The blending of animals and humans is something that”s been featured in art from all over the world for thousands of years. In some ways, the sculptures of Liu Xue follow closely in this tradition. Xue”s sculptures take these mythical beings down a notch and present them in a way that”s equal parts vulnerable, humorous, and grotesque. They”re also unflinchingly lifelike, and show the human form at its less-than-idealized state. The result lands somewhere squarely in the uncomfortable place where we aren”t sure whether to laugh, recoil, or sympathize with these strange creatures.
The bodies chosen here are not always what we think of when we think of perfect bodies. They”re also often paired carefully with animal parts that call more attention to the physical characteristics of both. A giant man is attached to a walrus, which seems predictable, but also to a bat and a seahorse, which seem less expected. A gaunt man on an equally gaunt dog seems pained. Even the bodies of a young man and woman, both conventionally attractive and posing, are given huge duck and chicken feet, making them seem tremendously awkward.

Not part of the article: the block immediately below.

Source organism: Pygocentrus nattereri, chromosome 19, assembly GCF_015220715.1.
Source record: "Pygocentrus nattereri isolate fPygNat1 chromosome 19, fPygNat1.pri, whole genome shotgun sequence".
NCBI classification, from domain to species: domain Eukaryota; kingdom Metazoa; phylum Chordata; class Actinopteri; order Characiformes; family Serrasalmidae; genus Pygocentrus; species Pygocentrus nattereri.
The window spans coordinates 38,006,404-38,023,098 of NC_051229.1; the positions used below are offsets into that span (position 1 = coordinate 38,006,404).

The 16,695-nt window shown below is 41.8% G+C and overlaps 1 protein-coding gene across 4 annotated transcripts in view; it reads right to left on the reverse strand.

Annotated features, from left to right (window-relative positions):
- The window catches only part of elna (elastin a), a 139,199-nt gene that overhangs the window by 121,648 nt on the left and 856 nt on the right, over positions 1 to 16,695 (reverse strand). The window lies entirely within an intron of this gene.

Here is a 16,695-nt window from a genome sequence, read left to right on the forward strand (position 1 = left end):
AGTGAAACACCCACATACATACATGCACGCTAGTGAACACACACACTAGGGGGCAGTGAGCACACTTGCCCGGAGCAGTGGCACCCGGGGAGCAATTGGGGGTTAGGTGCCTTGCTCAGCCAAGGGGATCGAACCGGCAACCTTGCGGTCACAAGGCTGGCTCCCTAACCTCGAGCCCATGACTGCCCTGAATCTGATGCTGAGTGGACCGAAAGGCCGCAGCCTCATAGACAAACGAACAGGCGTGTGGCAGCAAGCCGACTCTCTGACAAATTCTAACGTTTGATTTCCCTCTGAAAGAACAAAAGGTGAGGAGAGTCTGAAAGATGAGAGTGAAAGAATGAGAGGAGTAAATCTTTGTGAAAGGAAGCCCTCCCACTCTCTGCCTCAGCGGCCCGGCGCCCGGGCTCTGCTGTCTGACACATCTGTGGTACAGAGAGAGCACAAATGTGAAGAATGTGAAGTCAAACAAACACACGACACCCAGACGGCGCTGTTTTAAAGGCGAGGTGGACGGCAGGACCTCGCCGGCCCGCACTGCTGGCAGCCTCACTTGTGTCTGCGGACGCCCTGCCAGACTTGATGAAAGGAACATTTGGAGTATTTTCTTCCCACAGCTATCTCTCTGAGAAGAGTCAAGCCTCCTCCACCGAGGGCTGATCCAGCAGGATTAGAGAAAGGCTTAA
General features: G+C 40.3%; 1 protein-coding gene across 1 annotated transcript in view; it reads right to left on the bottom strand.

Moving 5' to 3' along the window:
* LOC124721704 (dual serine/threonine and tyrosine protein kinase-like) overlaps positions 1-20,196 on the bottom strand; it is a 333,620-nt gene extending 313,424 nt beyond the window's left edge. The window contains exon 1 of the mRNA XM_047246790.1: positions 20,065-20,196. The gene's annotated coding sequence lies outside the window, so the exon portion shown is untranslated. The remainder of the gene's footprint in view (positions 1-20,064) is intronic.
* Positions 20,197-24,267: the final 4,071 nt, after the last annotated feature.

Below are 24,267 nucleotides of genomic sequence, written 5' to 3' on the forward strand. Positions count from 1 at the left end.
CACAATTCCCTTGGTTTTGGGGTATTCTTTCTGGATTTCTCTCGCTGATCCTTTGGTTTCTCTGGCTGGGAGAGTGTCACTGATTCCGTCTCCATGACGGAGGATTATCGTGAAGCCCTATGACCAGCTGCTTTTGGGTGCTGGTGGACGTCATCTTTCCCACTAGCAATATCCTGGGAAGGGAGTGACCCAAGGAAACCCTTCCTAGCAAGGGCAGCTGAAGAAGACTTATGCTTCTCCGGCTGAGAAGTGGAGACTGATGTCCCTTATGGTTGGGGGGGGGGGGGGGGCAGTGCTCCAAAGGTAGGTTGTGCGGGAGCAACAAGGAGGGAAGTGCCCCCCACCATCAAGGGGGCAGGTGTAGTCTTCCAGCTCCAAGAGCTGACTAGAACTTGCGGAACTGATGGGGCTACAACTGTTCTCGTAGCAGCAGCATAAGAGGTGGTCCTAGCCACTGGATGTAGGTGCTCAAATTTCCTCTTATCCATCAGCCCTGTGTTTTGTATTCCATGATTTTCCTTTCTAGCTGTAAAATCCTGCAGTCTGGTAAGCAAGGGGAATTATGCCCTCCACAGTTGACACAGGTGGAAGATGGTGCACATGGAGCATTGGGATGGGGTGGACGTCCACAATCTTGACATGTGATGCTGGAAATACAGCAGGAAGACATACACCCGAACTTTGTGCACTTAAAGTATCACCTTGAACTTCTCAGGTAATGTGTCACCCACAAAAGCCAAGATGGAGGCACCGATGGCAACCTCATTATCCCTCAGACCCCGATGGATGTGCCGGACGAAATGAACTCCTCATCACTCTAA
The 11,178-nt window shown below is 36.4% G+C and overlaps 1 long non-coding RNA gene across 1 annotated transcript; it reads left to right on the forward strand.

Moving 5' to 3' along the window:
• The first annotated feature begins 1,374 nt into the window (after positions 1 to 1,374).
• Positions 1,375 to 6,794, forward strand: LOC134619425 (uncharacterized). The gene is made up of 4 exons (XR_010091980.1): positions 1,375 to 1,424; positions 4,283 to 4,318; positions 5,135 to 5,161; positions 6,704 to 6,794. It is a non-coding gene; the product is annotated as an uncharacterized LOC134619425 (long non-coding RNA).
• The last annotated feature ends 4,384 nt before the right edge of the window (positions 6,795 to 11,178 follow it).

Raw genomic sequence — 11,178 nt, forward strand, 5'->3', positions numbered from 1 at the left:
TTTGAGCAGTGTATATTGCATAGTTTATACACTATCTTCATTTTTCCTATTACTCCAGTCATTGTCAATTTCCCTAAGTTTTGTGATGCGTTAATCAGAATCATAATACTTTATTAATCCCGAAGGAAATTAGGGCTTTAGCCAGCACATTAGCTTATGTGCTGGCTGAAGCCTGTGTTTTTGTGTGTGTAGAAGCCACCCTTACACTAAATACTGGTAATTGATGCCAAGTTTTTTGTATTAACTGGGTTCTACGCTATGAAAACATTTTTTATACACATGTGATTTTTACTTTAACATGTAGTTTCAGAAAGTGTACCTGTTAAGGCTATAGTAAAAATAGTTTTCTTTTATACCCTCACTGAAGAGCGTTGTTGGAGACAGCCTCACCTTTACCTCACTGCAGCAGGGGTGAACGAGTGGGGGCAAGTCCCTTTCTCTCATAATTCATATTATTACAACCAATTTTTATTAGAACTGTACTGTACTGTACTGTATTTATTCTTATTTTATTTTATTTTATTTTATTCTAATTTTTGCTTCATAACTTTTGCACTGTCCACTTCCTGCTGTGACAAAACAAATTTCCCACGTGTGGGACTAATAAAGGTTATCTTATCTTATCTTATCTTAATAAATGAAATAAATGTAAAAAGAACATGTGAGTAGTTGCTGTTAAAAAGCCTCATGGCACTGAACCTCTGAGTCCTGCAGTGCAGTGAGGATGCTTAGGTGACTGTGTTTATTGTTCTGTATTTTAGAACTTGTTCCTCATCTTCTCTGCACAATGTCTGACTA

None of these hybrid creatures seem particularly threatening, but their power rests in their ability to make us feel uncomfortable about the human body, its vulnerabilities, and its so-called imperfections. Yet there”s also something sympathetic about them, something that reminds us that anxiety about our bodies and our appearances is a common feeling among all people.
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